During his appearance, Thomas said, “I wonder how long we’re going to have these institutions at the rate we’re undermining them and then I wonder when they’ll be gone or destabilized what we’ll have as a country and I won’t.” I don’t think the prospects are good if we keep losing them.

The Supreme Court justices are shown, with the court currently consisting of six Conservatives and three Liberals.

The Supreme Court justices are shown, with the court currently consisting of six Conservatives and three Liberals.

Politico first reported the leak of Alito’s draft opinion, an opinion that was the biggest indication yet that the conservative-leaning court could strike down a constitutional right to abortion that has been in place since an earlier ruling in 1973.

Six of the court’s nine justices are conservatives, and five of them, all but John Roberts, are believed to favor overturning Roe, meaning the federal right to abortion will almost certainly soon be eliminated.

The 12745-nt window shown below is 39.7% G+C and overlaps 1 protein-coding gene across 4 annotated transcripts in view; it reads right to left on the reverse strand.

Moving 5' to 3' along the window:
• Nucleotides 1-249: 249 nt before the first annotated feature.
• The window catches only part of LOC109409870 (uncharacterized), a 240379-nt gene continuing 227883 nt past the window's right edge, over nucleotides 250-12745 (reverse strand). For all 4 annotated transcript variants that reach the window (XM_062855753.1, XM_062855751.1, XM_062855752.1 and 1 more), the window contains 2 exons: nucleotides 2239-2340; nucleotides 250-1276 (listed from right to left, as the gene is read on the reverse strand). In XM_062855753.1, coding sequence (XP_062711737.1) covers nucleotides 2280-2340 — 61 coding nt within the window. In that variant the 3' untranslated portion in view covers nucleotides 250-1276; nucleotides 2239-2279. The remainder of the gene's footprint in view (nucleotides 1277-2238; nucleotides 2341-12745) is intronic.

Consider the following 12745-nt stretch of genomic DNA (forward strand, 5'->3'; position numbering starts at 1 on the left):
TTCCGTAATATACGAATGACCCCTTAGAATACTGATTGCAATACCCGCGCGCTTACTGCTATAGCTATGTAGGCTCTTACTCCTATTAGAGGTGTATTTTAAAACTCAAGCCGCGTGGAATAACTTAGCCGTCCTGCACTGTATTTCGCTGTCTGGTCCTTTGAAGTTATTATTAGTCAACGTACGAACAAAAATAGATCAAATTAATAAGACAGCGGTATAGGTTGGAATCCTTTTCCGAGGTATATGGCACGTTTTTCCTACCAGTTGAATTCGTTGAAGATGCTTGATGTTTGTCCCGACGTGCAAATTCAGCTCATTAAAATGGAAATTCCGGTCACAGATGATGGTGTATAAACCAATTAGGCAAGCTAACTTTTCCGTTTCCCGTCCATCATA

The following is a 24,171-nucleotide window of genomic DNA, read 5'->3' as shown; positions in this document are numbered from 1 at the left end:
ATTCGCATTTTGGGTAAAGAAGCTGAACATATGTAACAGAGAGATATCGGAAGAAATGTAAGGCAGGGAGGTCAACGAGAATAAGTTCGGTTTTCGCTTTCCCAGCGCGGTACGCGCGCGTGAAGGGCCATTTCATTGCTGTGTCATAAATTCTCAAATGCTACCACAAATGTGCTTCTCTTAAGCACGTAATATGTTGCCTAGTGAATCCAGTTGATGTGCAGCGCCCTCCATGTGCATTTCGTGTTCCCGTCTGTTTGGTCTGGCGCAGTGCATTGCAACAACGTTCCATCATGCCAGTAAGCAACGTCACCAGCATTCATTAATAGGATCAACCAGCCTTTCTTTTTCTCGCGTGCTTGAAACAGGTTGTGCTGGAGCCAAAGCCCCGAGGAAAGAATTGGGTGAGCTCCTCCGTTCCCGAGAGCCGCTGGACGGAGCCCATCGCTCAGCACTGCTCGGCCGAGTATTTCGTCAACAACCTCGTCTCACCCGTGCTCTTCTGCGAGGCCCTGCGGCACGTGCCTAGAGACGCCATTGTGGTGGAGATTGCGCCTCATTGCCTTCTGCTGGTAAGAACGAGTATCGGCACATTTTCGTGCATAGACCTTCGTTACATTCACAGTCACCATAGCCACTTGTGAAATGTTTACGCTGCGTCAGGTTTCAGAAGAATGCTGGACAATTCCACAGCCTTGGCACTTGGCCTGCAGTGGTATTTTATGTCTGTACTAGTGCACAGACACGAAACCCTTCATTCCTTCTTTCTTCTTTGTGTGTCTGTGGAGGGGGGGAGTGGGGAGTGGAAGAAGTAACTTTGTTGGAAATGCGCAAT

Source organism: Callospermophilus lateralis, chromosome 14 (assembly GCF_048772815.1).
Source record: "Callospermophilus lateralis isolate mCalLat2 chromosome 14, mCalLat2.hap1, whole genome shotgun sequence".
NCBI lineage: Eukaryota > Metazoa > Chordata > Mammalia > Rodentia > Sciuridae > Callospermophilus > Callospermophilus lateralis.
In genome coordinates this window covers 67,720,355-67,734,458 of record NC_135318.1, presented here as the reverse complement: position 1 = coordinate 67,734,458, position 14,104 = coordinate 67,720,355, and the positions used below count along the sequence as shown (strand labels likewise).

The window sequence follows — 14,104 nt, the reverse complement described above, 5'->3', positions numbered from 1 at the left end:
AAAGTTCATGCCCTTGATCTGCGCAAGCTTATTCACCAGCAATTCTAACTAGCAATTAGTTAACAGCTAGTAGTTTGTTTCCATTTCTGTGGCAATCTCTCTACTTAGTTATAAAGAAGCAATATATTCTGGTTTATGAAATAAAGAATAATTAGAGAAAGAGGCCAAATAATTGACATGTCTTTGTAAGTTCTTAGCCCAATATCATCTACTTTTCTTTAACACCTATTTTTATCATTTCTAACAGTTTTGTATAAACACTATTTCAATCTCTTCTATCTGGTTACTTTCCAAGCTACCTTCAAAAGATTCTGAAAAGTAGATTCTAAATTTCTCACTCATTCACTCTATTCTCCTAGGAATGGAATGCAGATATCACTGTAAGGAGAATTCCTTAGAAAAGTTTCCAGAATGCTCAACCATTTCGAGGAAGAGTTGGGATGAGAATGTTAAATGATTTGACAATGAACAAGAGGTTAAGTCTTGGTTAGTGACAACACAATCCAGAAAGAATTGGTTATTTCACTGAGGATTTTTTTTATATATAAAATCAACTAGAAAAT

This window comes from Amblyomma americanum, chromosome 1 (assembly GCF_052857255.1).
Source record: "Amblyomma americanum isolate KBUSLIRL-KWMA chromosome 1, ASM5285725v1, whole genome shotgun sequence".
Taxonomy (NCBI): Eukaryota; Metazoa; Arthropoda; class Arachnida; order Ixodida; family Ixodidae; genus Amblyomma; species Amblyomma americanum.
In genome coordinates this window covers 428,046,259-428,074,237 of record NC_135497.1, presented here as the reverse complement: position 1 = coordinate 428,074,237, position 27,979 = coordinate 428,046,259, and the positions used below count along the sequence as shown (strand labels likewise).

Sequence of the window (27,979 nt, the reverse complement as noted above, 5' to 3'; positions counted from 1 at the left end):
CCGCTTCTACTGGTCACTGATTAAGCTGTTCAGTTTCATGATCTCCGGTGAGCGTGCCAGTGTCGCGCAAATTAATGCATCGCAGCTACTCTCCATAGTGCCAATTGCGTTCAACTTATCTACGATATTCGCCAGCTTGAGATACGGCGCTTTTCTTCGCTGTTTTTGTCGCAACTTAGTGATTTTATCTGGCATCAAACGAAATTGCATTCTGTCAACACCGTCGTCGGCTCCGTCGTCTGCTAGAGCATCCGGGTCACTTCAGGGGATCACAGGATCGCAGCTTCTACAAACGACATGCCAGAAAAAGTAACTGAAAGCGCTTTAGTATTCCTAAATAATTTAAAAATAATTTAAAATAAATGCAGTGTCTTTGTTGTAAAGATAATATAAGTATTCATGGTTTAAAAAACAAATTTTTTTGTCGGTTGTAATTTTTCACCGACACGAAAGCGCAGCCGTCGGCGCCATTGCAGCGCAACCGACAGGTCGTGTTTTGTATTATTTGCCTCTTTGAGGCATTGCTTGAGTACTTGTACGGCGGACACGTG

The leak sparked protests across the country, including angry crowds outside the homes of conservative Supreme Court justices.

George HW Bush’s appointee said conservatives “would never visit the Supreme Court justice[s’] houses when things don’t go our way” and that they don’t “throw tantrums.

Thomas put the seriousness of the leak into context by saying, “If someone said that one line of an opinion would be leaked by anyone, and you would say that, ‘Oh, that’s impossible.’ Nobody would ever do that. He described the idea of ​​a leak as ‘forbidden’.

Chief Justice John Roberts confirmed the leak was authentic, but said it was not the court’s final position on the issue of Mississippi’s ban on most abortions after 15 weeks of pregnancy.

Speaking at the conference, Thomas did not mention any of his colleagues by name when discussing the leak.

Thomas said that the Conservatives would never

Thomas said conservatives would never “throw tantrums” if they didn’t like a Supreme Court ruling.

Thomas’ comments come a day after Judge Samuel Alito was asked about the leak during an appearance at George Mason University. Alito dodged the question, responding by saying it was business as usual in court, reports Washington Post.